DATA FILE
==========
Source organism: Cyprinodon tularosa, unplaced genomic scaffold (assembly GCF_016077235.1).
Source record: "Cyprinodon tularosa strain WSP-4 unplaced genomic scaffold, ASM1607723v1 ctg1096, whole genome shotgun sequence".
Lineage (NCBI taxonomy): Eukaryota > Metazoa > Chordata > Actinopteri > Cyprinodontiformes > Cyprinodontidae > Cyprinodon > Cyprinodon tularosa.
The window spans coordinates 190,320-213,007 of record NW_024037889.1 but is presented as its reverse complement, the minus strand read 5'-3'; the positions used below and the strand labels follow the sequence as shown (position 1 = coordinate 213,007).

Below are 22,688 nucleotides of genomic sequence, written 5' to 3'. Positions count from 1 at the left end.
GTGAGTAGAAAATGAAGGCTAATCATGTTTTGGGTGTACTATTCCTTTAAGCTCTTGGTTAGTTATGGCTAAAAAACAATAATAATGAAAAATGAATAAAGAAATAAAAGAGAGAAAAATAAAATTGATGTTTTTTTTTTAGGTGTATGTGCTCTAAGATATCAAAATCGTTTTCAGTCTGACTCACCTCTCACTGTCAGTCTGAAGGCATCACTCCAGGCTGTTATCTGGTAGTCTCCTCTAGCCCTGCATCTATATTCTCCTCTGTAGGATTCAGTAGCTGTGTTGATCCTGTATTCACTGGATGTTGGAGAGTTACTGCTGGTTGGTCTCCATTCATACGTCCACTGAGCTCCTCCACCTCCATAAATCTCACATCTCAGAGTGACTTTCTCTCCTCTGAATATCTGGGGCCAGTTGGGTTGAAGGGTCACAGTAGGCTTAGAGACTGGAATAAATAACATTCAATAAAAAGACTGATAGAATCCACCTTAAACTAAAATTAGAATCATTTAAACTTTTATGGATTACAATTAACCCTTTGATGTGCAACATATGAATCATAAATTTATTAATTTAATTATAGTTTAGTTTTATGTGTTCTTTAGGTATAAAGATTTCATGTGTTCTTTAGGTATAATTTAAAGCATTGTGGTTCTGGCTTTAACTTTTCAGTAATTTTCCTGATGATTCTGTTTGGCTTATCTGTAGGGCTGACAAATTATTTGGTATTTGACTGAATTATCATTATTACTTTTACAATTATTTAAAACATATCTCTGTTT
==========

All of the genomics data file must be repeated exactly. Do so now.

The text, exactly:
Source organism: Cyprinodon tularosa, unplaced genomic scaffold (assembly GCF_016077235.1).
Source record: "Cyprinodon tularosa strain WSP-4 unplaced genomic scaffold, ASM1607723v1 ctg1096, whole genome shotgun sequence".
Lineage (NCBI taxonomy): Eukaryota > Metazoa > Chordata > Actinopteri > Cyprinodontiformes > Cyprinodontidae > Cyprinodon > Cyprinodon tularosa.
The window spans coordinates 190,320-213,007 of record NW_024037889.1 but is presented as its reverse complement, the minus strand read 5'-3'; the positions used below and the strand labels follow the sequence as shown (position 1 = coordinate 213,007).

Below are 22,688 nucleotides of genomic sequence, written 5' to 3'. Positions count from 1 at the left end.
GTGAGTAGAAAATGAAGGCTAATCATGTTTTGGGTGTACTATTCCTTTAAGCTCTTGGTTAGTTATGGCTAAAAAACAATAATAATGAAAAATGAATAAAGAAATAAAAGAGAGAAAAATAAAATTGATGTTTTTTTTTTAGGTGTATGTGCTCTAAGATATCAAAATCGTTTTCAGTCTGACTCACCTCTCACTGTCAGTCTGAAGGCATCACTCCAGGCTGTTATCTGGTAGTCTCCTCTAGCCCTGCATCTATATTCTCCTCTGTAGGATTCAGTAGCTGTGTTGATCCTGTATTCACTGGATGTTGGAGAGTTACTGCTGGTTGGTCTCCATTCATACGTCCACTGAGCTCCTCCACCTCCATAAATCTCACATCTCAGAGTGACTTTCTCTCCTCTGAATATCTGGGGCCAGTTGGGTTGAAGGGTCACAGTAGGCTTAGAGACTGGAATAAATAACATTCAATAAAAAGACTGATAGAATCCACCTTAAACTAAAATTAGAATCATTTAAACTTTTATGGATTACAATTAACCCTTTGATGTGCAACATATGAATCATAAATTTATTAATTTAATTATAGTTTAGTTTTATGTGTTCTTTAGGTATAAAGATTTCATGTGTTCTTTAGGTATAATTTAAAGCATTGTGGTTCTGGCTTTAACTTTTCAGTAATTTTCCTGATGATTCTGTTTGGCTTATCTGTAGGGCTGACAAATTATTTGGTATTTGACTGAATTATCATTATTACTTTTACAATTATTTAAAACATATCTCTGTTT